Dog owners are always on the lookout for illnesses and diseases that can affect their dog. There are many sicknesses out there, some of which are more serious than others.
However, there’s one that you, as a dog owner, may have come across before: kennel cough.
While there are grave illnesses that require immediate medical attention, kennel cough isn’t usually a great cause for concern.
Rather, the danger in kennel cough is that, while it’s mostly harmless, it can compromise the immune system of your dog, making them more susceptible to other diseases.
In addition, kennel cough is extremely contagious, which means that your dog will probably have it a few times in their life.
This, coupled with the fact that it can result in discomfort for your dogs, makes kennel cough both a nuisance and a concern.
- 1 What is Kennel Cough?
- 2 How Is Kennel Cough Spread?
- 3 How Can I Prevent Kennel Cough?
- 4 Kennel Cough Symptoms
- 5 How to Treat Kennel Cough
- 6 Home Remedies for Kennel Cough
- 7 Doing Your Best Against Kennel Cough
What is Kennel Cough?
Also known as canine cough, dog cough, or infectious tracheobronchitis in medical terms, kennel cough can be a result of many different factors. This is because there are many strains of the virus that lead to kennel cough.
Whatever the reason, this virus affects the airways of your pet, causing inflammation. With your dog’s airways irritated, they begin to cough, and may also have problems with breathing altogether.
This irritation also lowers the immune system of your dog, making them prone to catching more serious illnesses.
When trying to understand kennel cough, it may be helpful to think of it as something we are all familiar with: the common cold.
We’ve all had it at least once in our lives, even the healthiest of us, and it’s just a matter of time before you get it again.
It’s considered a nuisance most of the time, but can also be a problem if it opens the door to more serious diseases. However, serious disease or not, care and proper rest should be given to the body for it to recover.
While kennel cough is not a serious doggy disease, it is still important to ensure that your dog recovers well, and that it isn’t spread to other dogs.
How Is Kennel Cough Spread?
Like the common cold, kennel cough is very contagious during the initial few days of the disease, specifically the first seven to 10 days.
The cause behind this lies in its name; kennel coughs tend to spread to all dogs in one kennel, because the conditions in a kennel make the virus easy to share.
Kennel cough is airborne, which means that it is spread through the air. It is mostly transmitted by coughing; every time your dog coughs, more of the virus is released into the air, which can then infect other dogs nearby.
Since kennels put dogs in close proximity to others, once one dog gets kennel cough, chances are, others will too.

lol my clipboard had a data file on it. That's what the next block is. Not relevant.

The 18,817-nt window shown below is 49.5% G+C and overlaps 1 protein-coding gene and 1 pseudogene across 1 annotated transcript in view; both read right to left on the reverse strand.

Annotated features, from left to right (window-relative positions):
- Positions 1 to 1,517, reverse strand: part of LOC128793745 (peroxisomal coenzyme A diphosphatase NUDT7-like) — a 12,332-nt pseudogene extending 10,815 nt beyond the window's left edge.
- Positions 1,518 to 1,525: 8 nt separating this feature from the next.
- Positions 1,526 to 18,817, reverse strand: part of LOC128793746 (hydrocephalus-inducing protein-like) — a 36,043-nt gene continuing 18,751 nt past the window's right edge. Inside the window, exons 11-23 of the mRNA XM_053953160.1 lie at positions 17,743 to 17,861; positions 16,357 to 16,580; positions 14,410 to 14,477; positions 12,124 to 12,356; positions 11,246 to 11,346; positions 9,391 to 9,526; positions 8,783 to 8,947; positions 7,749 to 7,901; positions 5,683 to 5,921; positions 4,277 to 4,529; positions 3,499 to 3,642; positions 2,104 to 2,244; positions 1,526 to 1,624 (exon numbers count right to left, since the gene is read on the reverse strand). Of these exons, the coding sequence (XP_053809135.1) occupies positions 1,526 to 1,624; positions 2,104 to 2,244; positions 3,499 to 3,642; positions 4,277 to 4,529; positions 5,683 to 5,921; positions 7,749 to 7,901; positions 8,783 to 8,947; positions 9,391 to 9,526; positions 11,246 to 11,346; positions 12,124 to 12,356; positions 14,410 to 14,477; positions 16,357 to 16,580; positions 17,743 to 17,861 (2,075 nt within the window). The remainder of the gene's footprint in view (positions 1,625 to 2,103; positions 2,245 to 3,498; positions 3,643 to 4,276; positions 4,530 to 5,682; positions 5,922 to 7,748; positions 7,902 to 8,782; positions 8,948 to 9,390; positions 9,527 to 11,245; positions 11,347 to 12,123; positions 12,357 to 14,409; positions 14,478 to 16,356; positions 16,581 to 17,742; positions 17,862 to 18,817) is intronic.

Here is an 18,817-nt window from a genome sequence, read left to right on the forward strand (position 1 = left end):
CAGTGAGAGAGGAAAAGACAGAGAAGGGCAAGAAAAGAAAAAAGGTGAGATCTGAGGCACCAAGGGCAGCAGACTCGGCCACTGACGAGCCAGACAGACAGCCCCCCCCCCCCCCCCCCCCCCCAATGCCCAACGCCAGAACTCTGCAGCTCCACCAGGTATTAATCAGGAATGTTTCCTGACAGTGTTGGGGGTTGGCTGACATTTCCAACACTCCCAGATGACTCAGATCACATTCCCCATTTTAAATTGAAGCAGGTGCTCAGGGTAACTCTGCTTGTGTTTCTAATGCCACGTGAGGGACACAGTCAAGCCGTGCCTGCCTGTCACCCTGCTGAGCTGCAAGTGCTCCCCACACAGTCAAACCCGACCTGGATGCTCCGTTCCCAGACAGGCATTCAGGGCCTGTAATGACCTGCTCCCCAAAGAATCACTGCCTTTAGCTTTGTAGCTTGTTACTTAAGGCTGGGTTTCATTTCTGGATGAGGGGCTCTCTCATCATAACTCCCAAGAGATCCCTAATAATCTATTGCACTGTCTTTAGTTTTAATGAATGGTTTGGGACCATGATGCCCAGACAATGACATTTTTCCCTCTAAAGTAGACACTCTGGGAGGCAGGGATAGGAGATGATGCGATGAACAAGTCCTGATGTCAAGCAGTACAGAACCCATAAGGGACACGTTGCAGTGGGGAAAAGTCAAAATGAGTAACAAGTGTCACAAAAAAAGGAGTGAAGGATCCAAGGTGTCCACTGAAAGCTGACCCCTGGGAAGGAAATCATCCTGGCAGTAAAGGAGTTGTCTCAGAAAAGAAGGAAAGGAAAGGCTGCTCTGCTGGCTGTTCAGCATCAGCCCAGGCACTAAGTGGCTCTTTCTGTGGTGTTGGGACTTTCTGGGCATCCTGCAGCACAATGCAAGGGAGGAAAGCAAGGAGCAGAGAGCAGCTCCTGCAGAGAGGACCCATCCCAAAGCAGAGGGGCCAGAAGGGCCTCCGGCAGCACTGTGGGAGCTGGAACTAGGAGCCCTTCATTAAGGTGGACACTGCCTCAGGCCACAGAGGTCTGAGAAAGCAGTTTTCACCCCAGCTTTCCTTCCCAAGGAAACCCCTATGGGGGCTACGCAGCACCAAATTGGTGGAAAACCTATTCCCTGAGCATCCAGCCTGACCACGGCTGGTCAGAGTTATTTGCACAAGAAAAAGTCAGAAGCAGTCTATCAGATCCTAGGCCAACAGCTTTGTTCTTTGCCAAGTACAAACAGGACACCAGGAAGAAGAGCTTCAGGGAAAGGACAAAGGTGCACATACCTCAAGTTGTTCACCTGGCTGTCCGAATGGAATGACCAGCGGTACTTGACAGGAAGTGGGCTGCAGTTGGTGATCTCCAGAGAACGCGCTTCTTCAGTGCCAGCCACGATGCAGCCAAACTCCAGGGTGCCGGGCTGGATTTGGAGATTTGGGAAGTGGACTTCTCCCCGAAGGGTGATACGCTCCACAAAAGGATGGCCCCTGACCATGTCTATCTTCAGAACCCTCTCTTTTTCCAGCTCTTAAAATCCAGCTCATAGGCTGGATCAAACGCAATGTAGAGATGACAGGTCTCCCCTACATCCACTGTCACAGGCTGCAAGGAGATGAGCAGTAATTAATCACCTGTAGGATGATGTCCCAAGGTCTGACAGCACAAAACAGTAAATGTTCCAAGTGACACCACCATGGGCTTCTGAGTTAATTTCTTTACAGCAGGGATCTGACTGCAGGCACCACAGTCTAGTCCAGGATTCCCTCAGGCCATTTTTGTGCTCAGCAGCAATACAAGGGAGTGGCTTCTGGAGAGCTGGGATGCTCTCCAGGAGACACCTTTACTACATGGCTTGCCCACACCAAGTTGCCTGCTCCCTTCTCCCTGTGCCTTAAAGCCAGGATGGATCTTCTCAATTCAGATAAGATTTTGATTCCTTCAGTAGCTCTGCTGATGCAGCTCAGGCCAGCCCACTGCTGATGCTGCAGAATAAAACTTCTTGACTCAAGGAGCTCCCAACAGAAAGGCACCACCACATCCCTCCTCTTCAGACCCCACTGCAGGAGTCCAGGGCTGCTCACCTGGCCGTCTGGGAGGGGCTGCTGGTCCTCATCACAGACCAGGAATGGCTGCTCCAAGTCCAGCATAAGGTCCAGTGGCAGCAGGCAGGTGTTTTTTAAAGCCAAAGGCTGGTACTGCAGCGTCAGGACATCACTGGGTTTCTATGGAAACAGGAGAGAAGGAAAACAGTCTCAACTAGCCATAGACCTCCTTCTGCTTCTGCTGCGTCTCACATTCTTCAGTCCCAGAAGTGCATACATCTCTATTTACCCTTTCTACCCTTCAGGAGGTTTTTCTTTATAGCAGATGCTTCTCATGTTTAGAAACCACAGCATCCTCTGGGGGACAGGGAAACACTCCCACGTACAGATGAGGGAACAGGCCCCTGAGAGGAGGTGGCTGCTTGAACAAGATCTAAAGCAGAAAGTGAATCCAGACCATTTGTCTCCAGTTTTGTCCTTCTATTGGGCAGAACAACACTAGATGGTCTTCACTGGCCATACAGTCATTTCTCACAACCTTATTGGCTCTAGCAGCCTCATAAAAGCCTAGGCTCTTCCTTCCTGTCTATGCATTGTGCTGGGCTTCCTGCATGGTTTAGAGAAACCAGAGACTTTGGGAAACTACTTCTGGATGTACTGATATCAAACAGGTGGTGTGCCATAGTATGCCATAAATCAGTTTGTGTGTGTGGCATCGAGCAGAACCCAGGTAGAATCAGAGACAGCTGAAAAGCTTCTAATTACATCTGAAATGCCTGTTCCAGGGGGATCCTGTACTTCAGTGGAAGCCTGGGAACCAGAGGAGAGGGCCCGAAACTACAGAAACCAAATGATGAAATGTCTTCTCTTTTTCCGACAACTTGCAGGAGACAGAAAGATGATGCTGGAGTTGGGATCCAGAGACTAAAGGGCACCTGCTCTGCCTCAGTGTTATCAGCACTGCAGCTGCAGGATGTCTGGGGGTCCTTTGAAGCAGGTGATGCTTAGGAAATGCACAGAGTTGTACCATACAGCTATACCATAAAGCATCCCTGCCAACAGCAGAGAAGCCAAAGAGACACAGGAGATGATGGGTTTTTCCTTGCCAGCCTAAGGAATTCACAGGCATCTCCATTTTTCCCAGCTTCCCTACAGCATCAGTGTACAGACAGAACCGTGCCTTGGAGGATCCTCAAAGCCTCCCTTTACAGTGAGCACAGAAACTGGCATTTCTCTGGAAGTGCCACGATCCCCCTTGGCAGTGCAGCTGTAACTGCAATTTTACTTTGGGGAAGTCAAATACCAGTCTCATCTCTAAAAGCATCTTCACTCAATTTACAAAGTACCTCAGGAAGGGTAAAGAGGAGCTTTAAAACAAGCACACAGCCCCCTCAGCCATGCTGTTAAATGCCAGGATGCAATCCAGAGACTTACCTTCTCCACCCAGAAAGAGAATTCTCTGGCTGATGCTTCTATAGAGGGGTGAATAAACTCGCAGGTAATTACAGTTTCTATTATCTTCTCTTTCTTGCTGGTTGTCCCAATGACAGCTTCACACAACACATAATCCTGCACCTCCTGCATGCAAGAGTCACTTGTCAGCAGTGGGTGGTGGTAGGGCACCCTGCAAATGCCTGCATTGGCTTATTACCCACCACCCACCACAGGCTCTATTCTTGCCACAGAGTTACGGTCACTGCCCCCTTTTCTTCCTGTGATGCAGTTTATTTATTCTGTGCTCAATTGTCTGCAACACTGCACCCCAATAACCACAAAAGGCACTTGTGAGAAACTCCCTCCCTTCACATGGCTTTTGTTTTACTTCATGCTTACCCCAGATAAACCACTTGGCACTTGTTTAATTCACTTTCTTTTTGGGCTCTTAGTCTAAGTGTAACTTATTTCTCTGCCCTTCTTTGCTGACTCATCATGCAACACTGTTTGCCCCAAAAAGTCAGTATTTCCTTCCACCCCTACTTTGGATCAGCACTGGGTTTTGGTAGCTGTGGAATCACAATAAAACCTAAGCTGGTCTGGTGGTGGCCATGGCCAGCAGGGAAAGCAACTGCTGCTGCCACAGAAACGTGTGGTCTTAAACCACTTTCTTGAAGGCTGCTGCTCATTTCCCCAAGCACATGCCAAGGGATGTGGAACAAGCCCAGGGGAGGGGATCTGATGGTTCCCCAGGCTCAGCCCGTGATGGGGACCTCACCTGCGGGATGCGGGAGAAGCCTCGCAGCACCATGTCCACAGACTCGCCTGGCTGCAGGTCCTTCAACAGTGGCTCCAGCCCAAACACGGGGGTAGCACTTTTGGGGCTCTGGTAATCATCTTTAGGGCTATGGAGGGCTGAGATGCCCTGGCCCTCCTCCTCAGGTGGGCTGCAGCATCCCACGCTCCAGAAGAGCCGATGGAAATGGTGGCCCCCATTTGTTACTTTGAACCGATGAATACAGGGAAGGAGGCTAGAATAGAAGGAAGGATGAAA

Other than kennels, kennel cough is easily spread wherever dogs are kept in close quarters, like shelters and boarding facilities.
This illness can also be transmitting in other ways than just the air. The most common are through physical contact with an affected dog or using items previously used by an infected dog (such as drinking from a water bowl).
How Can I Prevent Kennel Cough?
Kennel cough may, at one point or another, be a problem for all dog owners. Because it’s highly-contagious, chances are, your dog will not be the only one affected once it gets sick.
However, preventing kennel cough and limiting its spread doesn’t have to be a huge chore.
The environment of your dogs will also play a role with the spread of the illness. The most obvious reason for this is dust.
Dust particles can exacerbate the illness by encouraging them to cough more often, hastening the reach of this airborne infection.
Also, because dust can inflame the airway, a dog exposed to a great amount of dust may be more susceptible to illnesses that irritate their throat, such as kennel cough.
Other than ensuring their living space is as dust-free as possible, make sure that all items your dog uses are clean.
Regularly wash everything that your dog touches. Food and water bowls should be scrubbed daily if they’ve contracted this illness – or weekly otherwise.
All other materials should also be disinfected, such as your dog’s toys, kennels, and their immediate environment.
Pay special attention to the things that your dog likes to lick and bite, such as their toys. These items have a higher chance of transmitting diseases.
While being in close proximity to an infected dog can make your own dog sick, there are other factors that can raise the probability of your dog contracting the disease, like poor ventilation.
Places wherein dogs are put in close quarters don’t necessarily have to suffer from regular bouts of kennel cough, and ventilation can help lessen the probability.
Ensure there’s space for air to circulate, and reduce spaces where air could be trapped and cause moisture.
Other than keeping things clean, make sure that your pet also has a strong immune system.
Keeping your pet healthy will help them fight off potential infections, including, but not limited to, kennel cough.
Proper diet and exercise will have a drastic effect on their wellbeing. Regular check-ups will also be helpful.
When it comes to kennel cough, the best way to prevent your dog from getting sick is to keep them away from sick dogs.
When used in tandem with the methods noted above, your dog is sure to remain healthy and cough-free.
Vaccines are a great way to avoid kennel cough, or at least diminish the effects that it would have on your dog.
Vaccinations against kennel cough can be administered in three ways: orally, through a nasal mist, and through injections.
There isn’t much of a difference between the three types. However, oral administration and nasal sprays will act faster than injections.